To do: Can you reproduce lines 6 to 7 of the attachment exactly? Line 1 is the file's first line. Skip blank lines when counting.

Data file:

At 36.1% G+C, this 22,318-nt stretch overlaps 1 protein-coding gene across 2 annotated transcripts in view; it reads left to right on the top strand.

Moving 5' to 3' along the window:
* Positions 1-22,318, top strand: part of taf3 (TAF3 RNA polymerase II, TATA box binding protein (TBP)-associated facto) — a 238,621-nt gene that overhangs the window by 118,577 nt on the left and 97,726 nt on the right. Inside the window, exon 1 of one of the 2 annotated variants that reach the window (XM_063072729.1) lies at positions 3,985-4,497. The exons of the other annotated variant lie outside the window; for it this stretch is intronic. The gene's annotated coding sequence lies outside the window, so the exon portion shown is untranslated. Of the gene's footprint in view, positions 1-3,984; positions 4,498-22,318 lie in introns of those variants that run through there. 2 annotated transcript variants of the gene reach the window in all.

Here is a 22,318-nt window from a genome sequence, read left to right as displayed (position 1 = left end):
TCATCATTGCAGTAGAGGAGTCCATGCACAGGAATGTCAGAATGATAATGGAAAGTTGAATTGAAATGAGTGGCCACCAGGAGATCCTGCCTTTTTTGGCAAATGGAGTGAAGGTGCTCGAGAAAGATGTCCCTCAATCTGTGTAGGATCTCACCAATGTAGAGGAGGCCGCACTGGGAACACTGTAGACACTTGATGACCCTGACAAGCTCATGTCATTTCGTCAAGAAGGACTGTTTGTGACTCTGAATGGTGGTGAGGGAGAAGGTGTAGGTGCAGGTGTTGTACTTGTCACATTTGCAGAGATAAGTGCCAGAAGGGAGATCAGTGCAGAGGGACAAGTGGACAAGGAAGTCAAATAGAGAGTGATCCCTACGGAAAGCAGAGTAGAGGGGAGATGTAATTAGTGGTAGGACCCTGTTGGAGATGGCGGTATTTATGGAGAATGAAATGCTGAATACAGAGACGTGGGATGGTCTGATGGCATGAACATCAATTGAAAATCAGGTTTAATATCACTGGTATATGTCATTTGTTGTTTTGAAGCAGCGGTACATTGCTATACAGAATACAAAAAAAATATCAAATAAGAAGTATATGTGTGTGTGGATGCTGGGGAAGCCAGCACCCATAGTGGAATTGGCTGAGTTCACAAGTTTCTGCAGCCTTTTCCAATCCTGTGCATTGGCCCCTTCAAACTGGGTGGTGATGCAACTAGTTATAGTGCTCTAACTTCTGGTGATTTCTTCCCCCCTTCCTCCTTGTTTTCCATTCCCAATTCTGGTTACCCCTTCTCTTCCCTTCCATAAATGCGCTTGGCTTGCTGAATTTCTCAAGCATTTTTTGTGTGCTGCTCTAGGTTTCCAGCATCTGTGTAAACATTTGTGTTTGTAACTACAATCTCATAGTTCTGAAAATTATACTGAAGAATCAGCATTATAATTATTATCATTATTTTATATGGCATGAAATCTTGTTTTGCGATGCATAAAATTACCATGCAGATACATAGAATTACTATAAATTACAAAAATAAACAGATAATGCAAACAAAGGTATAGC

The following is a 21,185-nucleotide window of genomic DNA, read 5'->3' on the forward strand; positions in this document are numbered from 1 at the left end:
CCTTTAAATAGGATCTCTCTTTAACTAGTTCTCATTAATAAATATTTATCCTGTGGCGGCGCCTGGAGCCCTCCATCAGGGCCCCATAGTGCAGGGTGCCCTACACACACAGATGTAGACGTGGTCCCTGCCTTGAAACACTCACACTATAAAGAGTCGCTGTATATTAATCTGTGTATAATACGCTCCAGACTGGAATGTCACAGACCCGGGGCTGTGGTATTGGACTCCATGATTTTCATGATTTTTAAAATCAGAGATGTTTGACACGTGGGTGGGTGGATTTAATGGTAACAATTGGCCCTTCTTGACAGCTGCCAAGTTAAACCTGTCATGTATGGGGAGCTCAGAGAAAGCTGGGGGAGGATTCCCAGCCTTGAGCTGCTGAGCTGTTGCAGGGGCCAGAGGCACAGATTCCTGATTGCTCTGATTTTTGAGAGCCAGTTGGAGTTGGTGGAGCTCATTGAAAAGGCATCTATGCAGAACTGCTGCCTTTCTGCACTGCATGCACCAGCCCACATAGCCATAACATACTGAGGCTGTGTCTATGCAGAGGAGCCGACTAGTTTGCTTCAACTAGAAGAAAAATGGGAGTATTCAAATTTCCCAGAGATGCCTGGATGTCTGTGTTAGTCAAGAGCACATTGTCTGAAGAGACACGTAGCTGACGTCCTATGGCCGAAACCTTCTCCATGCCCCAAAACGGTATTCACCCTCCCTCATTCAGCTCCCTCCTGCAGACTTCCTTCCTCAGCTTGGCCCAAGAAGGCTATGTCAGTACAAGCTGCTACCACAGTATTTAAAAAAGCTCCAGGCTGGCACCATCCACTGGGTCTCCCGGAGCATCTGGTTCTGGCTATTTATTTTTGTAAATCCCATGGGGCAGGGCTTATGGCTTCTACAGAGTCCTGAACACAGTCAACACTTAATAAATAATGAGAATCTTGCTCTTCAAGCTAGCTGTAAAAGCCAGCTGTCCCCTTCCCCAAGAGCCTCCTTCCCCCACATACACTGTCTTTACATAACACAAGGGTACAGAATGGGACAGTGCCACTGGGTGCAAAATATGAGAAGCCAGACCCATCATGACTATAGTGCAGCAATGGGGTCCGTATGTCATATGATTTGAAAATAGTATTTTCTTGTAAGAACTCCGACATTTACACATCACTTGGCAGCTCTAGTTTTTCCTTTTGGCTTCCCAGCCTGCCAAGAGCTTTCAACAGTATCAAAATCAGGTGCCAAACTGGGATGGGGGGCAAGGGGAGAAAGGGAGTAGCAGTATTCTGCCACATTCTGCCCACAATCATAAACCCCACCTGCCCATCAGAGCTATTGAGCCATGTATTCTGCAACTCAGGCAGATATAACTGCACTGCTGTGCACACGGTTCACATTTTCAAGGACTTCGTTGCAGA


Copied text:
The following is a 21,185-nucleotide window of genomic DNA, read 5'->3' on the forward strand; positions in this document are numbered from 1 at the left end:
CCTTTAAATAGGATCTCTCTTTAACTAGTTCTCATTAATAAATATTTATCCTGTGGCGGCGCCTGGAGCCCTCCATCAGGGCCCCATAGTGCAGGGTGCCCTACACACACAGATGTAGACGTGGTCCCTGCCTTGAAACACTCACACTATAAAGAGTCGCTGTATATTAATCTGTGTATAATACGCTCCAGACTGGAATGTCACAGACCCGGGGCTGTGGTATTGGACTCCATGATTTTCATGATTTTTAAAATCAGAGATGTTTGACACGTGGGTGGGTGGATTTAATGGTAACAATTGGCCCTTCTTGACAGCTGCCAAGTTAAACCTGTCATGTATGGGGAGCTCAGAGAAAGCTGGGGGAGGATTCCCAGCCTTGAGCTGCTGAGCTGTTGCAGGGGCCAGAGGCACAGATTCCTGATTGCTCTGATTTTTGAGAGCCAGTTGGAGTTGGTGGAGCTCATTGAAAAGGCATCTATGCAGAACTGCTGCCTTTCTGCACTGCATGCACCAGCCCACATAGCCATAACATACTGAGGCTGTGTCTATGCAGAGGAGCCGACTAGTTTGCTTCAACTAGAAGAAAAATGGGAGTATTCAAATTTCCCAGAGATGCCTGGATGTCTGTGTTAGTCAAGAGCACATTGTCTGAAGAGACACGTAGCTGACGTCCTATGGCCGAAACCTTCTCCATGCCCCAAAACGGTATTCACCCTCCCTCATTCAGCTCCCTCCTGCAGACTTCCTTCCTCAGCTTGGCCCAAGAAGGCTATGTCAGTACAAGCTGCTACCACAGTATTTAAAAAAGCTCCAGGCTGGCACCATCCACTGGGTCTCCCGGAGCATCTGGTTCTGGCTATTTATTTTTGTAAATCCCATGGGGCAGGGCTTATGGCTTCTACAGAGTCCTGAACACAGTCAACACTTAATAAATAATGAGAATCTTGCTCTTCAAGCTAGCTGTAAAAGCCAGCTGTCCCCTTCCCCAAGAGCCTCCTTCCCCCACATACACTGTCTTTACATAACACAAGGGTACAGAATGGGACAGTGCCACTGGGTGCAAAATATGAGAAGCCAGACCCATCATGACTATAGTGCAGCAATGGGGTCCGTATGTCATATGATTTGAAAATAGTATTTTCTTGTAAGAACTCCGACATTTACACATCACTTGGCAGCTCTAGTTTTTCCTTTTGGCTTCCCAGCCTGCCAAGAGCTTTCAACAGTATCAAAATCAGGTGCCAAACTGGGATGGGGGGCAAGGGGAGAAAGGGAGTAGCAGTATTCTGCCACATTCTGCCCACAATCATAAACCCCACCTGCCCATCAGAGCTATTGAGCCATGTATTCTGCAACTCAGGCAGATATAACTGCACTGCTGTGCACACGGTTCACATTTTCAAGGACTTCGTTGCAGA